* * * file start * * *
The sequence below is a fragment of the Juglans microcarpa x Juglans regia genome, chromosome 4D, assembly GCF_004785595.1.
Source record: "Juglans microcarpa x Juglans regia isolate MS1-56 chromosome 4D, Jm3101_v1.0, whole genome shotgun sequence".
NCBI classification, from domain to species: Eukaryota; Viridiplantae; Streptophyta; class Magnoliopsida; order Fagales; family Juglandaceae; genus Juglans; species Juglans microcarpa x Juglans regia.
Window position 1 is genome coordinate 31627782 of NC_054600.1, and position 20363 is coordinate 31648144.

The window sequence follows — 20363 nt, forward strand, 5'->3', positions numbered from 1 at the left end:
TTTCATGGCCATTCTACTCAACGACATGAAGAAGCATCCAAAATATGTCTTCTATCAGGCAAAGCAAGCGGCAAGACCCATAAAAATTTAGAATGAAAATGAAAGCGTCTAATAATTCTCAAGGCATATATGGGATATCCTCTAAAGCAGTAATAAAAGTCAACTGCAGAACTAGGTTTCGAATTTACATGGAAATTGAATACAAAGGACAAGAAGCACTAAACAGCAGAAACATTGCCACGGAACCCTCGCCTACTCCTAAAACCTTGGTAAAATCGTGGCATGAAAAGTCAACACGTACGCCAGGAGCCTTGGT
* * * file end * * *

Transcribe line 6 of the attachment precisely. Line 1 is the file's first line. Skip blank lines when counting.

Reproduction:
TTTCATGGCCATTCTACTCAACGACATGAAGAAGCATCCAAAATATGTCTTCTATCAGGCAAAGCAAGCGGCAAGACCCATAAAAATTTAGAATGAAAATGAAAGCGTCTAATAATTCTCAAGGCATATATGGGATATCCTCTAAAGCAGTAATAAAAGTCAACTGCAGAACTAGGTTTCGAATTTACATGGAAATTGAATACAAAGGACAAGAAGCACTAAACAGCAGAAACATTGCCACGGAACCCTCGCCTACTCCTAAAACCTTGGTAAAATCGTGGCATGAAAAGTCAACACGTACGCCAGGAGCCTTGGT